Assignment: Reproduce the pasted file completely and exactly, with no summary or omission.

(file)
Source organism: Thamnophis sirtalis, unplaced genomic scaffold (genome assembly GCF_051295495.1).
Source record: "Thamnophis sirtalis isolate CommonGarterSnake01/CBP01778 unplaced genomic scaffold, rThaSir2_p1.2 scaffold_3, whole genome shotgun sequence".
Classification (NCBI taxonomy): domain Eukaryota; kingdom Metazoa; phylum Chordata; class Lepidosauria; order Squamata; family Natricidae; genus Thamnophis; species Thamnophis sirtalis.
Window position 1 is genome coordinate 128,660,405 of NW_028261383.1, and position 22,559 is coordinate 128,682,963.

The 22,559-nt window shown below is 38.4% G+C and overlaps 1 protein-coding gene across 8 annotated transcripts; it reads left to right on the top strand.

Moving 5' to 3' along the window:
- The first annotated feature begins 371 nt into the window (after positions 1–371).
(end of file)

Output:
Source organism: Thamnophis sirtalis, unplaced genomic scaffold (genome assembly GCF_051295495.1).
Source record: "Thamnophis sirtalis isolate CommonGarterSnake01/CBP01778 unplaced genomic scaffold, rThaSir2_p1.2 scaffold_3, whole genome shotgun sequence".
Classification (NCBI taxonomy): domain Eukaryota; kingdom Metazoa; phylum Chordata; class Lepidosauria; order Squamata; family Natricidae; genus Thamnophis; species Thamnophis sirtalis.
Window position 1 is genome coordinate 128,660,405 of NW_028261383.1, and position 22,559 is coordinate 128,682,963.

The 22,559-nt window shown below is 38.4% G+C and overlaps 1 protein-coding gene across 8 annotated transcripts; it reads left to right on the top strand.

Moving 5' to 3' along the window:
- The first annotated feature begins 371 nt into the window (after positions 1–371).